Killing spree

In 1920, Panzram committed his first murders. He lured sailors in New York away from bars, got them drunk, shot them and dumped their remains into the river. He claimed to have killed ten in all. He was stopped only when the vessel he was in was shipwrecked near Atlantic City, New Jersey; his last two potential victims escaped to parts unknown. Panzram then went to Africa, where he claims to have raped and killed an 11- or 12-year-old boy. [3] In his confession to this murder, he wrote: "His brains were coming out of his ears when I left him and he will never be any deader." He also claimed to have hired a rowing boat, shot the rowers and threw their bodies to the crocodiles.

Back in America, Panzram claimed to have shot a man dead for trying to rob him. He also asserted that he raped and killed two small boys, beating the former to death with a rock on July 18, 1922 in Salem, Massachusetts and strangling the latter later that year in New Haven, Connecticut .[3] After his last arrest in 1928, he also claimed to have committed a murder while burglarizing homes between Baltimore and Washington, D.C. and an August 1928 murder in Philadelphia. Three of these last five killings are confirmed. With the death of the Oregon prison warden, Panzram was involved in at least one murder, as an accessory before the fact, prior to 1920.

Imprisonment and confession

In 1928, Panzram was arrested for burglary and held in Washington, D.C. During his interrogation and jail time, he voluntarily confessed to killing two boys.[4] At this time, he was befriended by a young, liberal-minded prison guard named Henry Lesser (1902-1983).[5][6] Lesser gave Panzram some writing materials which the prisoner used to write his autobiography, detailing his crimes and his nihilistic philosophy:

In my lifetime I have murdered 21 human beings, I have committed thousands of burglaries, robberies, larcenies, arsons and last but not least I have committed sodomy on more than 1,000 male human beings. For all these things I am not in the least bit sorry.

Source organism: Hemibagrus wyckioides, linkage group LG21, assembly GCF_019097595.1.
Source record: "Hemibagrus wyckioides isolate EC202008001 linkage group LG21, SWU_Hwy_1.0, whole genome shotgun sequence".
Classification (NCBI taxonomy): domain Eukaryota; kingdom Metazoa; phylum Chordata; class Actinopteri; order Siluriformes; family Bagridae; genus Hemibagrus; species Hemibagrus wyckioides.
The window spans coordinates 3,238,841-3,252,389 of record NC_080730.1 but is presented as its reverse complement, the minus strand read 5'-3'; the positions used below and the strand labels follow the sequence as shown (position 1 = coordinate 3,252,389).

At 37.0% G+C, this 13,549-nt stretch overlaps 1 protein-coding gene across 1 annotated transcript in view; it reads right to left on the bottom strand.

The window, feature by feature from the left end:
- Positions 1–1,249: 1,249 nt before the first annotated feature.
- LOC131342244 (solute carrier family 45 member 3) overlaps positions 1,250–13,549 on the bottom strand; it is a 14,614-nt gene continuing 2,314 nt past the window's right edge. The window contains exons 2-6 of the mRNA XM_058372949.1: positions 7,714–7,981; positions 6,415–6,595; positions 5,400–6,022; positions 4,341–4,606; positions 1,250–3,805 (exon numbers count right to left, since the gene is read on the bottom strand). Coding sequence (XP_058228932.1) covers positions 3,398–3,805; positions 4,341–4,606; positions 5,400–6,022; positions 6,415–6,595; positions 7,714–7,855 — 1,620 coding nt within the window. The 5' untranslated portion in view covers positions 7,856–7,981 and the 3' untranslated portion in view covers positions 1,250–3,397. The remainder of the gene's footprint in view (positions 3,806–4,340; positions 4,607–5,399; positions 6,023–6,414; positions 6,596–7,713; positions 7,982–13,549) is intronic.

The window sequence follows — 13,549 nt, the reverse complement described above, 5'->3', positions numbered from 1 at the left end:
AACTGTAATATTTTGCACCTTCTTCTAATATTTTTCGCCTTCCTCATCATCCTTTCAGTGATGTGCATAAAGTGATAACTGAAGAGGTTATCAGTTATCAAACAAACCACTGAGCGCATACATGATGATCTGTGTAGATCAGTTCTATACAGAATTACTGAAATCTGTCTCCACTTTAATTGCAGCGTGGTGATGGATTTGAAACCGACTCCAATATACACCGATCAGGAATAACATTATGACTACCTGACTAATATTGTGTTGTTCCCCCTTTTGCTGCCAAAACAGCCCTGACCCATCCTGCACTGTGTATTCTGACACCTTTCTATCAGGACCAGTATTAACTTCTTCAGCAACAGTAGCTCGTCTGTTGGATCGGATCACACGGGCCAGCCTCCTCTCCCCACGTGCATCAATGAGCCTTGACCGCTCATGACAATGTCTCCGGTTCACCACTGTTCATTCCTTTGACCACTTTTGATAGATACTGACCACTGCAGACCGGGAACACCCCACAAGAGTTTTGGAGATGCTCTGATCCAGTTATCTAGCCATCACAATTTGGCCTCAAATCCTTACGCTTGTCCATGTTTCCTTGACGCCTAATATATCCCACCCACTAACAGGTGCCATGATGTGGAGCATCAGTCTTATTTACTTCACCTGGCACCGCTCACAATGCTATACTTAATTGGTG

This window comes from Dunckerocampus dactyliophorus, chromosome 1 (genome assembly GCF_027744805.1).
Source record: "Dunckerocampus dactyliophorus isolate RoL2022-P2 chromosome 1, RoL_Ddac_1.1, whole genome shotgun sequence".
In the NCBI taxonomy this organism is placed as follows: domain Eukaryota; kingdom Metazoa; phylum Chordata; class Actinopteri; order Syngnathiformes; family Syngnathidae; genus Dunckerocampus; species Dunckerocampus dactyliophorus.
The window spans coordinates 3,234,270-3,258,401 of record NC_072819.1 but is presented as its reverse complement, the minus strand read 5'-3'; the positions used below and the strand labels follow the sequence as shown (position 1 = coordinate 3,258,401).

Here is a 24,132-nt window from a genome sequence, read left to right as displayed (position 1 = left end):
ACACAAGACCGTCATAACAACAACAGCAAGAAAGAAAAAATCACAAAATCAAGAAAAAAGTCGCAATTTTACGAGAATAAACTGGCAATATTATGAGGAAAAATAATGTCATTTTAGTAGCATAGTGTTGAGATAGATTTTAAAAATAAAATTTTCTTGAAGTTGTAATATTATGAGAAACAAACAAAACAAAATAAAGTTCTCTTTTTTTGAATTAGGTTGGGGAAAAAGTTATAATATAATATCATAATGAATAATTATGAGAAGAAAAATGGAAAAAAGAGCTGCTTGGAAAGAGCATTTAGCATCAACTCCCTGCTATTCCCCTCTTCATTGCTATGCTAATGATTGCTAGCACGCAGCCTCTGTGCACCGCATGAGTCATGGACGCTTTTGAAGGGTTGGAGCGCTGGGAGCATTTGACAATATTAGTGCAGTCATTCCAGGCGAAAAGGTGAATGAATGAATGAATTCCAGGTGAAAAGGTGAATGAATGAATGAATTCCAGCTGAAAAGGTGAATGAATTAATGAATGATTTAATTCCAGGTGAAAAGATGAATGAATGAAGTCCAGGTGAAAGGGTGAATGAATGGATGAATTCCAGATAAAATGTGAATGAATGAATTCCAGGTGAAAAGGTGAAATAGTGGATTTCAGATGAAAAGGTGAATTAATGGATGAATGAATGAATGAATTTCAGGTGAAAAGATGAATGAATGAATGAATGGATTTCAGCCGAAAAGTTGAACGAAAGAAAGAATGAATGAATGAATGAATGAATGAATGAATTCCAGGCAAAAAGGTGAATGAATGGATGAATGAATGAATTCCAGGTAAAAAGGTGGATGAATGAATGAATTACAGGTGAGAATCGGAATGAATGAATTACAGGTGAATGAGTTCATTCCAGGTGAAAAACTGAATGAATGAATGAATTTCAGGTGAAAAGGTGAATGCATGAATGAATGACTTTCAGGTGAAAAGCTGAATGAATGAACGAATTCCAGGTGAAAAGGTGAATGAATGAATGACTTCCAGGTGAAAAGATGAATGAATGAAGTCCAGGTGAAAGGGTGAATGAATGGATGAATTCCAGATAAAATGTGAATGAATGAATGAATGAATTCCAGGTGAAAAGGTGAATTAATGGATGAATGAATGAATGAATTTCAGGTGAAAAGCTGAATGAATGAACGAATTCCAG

In light of his extensive criminal record, he was handed a 25-year sentence which was to be served at Leavenworth Federal Penitentiary. "I'll kill the first man that bothers me," Panzram told the warden; on June 20, 1929 he killed Robert Warnke,[7] foreman of the prison laundry in Leavenworth, battering him to death with an iron bar. Panzram was sentenced to death. He refused to appeal, even threatening to kill human rights groups that attempted to appeal on his behalf.

Panzram was hanged on September 5, 1930. When asked by the executioner if he had any last words, Panzram barked, "Yes, hurry it up, you Hoosier bastard! I could kill ten men while you're fooling around!"[3]


Lesser pressed for the manuscript to be published for forty years, and it finally was in 1970 as Killer: A Journal of a Murder. It has gone through a number of reprints, the latest being in 2002. The 1996 movie Killer: A Journal Of Murder was based on Panzram's final years, with James Woods as Panzram and Robert Sean Leonard as Lesser.

Henry Lesser donated the Carl Panzram papers (archival material) to the University of San Diego in 1980.OCLC: 31924012


  1. ^ a b c d e f g h i j Serial Killer Calendar: Carl Panzram
  2. ^ Oregon Department of Corrections: The Last Day of Harry Minto's Life
  3. ^ a b c Gaddis, Thomas E.; James O. Long (1970). Killer: A Journal of Murder. Macmillan.  
  4. ^ Stevens Point Journal, Oct. 8, 1928, "Burglar at Taft's Admits Two Murders"
  5. ^ Social Security Death Index : Henry Lesser, born 8 Nov 1902, died Oct 1983, SSN issued from DC, last residence and benefit to Los Angeles, CA
  6. ^ California Death Index: Henry Philip Lesser born 8 Nov 1902 Massachusetts, died 27 Oct 1983 Los Angeles County
  7. ^ Officer Down

External links